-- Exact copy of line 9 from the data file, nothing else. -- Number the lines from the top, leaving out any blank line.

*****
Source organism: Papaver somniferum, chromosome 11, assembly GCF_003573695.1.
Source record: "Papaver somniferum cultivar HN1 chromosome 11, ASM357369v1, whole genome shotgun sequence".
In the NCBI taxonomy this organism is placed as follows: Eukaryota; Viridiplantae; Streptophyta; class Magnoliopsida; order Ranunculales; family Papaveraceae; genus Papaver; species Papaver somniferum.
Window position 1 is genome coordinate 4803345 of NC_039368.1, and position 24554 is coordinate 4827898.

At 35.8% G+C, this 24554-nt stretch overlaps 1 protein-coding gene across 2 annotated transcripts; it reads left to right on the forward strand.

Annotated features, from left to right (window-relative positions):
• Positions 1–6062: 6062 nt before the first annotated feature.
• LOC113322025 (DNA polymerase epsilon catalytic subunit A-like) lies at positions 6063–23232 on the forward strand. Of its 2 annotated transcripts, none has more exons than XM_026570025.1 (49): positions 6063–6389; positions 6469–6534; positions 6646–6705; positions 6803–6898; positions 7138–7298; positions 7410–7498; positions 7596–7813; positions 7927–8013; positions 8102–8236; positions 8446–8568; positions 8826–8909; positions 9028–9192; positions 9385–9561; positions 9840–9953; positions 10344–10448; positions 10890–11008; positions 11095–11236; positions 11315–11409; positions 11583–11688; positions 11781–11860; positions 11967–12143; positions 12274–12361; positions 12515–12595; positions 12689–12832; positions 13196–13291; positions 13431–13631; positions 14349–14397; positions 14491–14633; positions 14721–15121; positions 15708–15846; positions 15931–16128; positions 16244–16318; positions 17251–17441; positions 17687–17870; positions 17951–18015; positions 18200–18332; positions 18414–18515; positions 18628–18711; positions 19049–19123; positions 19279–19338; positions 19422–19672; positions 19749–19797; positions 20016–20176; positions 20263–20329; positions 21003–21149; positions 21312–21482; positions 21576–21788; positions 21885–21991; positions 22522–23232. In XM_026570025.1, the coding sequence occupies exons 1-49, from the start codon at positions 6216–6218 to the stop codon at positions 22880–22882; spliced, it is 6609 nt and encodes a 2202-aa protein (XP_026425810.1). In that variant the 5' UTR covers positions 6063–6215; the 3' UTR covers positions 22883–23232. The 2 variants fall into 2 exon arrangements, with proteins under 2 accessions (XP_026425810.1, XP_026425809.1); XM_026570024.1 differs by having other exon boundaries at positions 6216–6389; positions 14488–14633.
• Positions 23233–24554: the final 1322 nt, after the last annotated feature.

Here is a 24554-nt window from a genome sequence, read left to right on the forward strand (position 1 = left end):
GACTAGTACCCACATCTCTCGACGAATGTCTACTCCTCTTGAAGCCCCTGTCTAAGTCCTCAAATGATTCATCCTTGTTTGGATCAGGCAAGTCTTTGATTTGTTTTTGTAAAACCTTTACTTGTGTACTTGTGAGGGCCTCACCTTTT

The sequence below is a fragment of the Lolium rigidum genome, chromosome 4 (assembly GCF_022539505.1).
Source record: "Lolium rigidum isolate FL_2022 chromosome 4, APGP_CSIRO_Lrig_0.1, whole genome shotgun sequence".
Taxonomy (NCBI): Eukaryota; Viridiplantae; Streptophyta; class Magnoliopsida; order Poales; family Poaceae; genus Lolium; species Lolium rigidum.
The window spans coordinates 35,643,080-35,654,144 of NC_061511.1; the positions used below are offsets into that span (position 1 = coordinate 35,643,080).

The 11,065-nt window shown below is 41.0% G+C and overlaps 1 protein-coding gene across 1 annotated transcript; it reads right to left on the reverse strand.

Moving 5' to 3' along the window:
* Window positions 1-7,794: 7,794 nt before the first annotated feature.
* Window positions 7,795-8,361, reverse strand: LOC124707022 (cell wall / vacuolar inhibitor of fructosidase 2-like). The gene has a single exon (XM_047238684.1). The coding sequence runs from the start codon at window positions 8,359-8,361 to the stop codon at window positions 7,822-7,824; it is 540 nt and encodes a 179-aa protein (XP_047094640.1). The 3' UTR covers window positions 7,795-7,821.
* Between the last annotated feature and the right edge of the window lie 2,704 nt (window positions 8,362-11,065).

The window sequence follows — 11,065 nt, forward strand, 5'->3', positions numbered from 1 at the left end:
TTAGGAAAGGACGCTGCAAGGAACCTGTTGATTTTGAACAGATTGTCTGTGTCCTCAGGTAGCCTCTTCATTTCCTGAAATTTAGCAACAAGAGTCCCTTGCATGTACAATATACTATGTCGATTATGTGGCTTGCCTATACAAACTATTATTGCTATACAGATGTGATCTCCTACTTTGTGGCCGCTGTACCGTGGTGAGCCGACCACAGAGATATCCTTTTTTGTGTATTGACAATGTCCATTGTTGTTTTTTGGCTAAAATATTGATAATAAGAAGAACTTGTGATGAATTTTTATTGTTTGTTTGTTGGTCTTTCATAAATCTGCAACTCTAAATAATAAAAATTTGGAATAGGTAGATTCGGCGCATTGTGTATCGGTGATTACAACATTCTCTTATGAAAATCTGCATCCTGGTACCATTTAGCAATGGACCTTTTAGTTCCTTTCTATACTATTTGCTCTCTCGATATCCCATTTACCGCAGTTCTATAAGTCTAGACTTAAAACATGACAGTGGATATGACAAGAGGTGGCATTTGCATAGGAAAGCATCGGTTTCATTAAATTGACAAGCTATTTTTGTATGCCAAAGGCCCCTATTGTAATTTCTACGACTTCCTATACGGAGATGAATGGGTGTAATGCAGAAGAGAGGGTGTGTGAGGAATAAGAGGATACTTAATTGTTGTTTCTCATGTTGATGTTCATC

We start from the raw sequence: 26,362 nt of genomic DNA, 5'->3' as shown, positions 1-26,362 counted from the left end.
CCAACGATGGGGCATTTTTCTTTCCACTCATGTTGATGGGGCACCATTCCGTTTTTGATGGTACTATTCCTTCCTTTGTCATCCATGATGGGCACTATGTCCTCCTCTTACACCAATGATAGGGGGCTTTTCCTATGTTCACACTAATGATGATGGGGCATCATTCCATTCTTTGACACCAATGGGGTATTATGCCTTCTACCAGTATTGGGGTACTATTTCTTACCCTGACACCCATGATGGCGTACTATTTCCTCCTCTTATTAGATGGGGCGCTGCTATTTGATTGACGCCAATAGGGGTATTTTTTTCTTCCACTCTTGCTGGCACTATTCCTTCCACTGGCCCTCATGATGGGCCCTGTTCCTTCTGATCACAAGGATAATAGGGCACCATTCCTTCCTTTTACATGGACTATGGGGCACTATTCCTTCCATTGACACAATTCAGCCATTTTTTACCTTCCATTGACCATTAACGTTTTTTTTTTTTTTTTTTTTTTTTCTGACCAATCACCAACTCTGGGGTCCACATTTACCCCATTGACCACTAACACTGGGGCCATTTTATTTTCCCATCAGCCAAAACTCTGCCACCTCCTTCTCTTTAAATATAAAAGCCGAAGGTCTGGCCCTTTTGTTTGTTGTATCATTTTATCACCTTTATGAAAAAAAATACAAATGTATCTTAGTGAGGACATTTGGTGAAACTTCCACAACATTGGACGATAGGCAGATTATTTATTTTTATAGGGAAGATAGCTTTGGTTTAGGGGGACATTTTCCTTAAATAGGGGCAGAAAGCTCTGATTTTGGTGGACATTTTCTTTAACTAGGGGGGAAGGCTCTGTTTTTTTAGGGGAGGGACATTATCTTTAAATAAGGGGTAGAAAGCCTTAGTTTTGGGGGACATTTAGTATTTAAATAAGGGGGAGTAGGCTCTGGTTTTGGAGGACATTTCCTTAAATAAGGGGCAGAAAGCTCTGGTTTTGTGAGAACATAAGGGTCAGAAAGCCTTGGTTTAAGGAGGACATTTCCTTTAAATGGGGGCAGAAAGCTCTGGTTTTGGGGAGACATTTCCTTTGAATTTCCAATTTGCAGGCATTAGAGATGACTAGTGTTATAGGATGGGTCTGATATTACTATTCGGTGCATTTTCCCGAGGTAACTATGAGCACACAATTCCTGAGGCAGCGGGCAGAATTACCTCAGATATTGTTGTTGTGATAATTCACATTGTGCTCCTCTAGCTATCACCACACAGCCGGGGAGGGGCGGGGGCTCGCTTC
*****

• Positions 23233–24554: the final 1322 nt, after the last annotated feature.